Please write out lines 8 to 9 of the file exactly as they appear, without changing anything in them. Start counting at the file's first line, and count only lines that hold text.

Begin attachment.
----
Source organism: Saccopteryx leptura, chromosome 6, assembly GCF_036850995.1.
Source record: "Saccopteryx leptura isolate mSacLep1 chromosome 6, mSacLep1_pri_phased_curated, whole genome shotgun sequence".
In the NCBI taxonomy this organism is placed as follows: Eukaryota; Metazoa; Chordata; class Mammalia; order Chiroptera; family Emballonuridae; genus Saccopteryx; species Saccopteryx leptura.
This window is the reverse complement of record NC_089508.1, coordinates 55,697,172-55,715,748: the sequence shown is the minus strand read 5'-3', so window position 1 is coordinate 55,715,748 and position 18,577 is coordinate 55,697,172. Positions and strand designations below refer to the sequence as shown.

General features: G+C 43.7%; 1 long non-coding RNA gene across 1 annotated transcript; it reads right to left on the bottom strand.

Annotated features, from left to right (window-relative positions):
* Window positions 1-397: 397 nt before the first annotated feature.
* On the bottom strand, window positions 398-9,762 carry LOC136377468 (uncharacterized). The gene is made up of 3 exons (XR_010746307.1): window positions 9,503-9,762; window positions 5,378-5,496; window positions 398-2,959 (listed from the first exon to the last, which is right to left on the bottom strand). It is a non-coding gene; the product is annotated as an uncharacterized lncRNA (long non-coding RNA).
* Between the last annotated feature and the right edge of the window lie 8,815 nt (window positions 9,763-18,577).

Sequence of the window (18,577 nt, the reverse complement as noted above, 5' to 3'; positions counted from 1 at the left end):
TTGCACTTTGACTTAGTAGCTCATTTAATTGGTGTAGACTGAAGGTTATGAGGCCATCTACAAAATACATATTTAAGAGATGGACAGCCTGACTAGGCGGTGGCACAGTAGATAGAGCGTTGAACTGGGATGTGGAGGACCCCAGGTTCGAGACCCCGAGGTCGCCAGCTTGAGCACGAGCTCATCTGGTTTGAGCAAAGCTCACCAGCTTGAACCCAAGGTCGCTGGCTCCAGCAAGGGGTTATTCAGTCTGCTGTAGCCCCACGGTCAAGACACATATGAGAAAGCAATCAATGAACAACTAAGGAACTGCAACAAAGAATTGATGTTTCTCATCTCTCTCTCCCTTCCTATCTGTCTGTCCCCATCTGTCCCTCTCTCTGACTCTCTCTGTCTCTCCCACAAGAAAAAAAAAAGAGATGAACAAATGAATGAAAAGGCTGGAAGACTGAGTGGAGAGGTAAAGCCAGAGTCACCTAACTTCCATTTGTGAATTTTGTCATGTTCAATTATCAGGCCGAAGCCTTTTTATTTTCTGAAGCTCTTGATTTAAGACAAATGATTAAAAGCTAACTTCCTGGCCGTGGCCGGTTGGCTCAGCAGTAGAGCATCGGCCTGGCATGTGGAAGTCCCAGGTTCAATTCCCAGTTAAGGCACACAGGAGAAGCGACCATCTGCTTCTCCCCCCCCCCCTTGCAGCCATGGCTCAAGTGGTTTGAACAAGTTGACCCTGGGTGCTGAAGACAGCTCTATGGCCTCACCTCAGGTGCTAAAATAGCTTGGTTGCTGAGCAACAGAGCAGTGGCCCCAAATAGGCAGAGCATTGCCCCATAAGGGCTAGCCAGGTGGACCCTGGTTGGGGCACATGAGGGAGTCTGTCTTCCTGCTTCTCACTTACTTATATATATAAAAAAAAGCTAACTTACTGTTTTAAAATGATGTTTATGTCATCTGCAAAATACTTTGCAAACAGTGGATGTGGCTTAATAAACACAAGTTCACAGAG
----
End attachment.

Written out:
* On the bottom strand, window positions 398-9,762 carry LOC136377468 (uncharacterized). The gene is made up of 3 exons (XR_010746307.1): window positions 9,503-9,762; window positions 5,378-5,496; window positions 398-2,959 (listed from the first exon to the last, which is right to left on the bottom strand). It is a non-coding gene; the product is annotated as an uncharacterized lncRNA (long non-coding RNA).
* Between the last annotated feature and the right edge of the window lie 8,815 nt (window positions 9,763-18,577).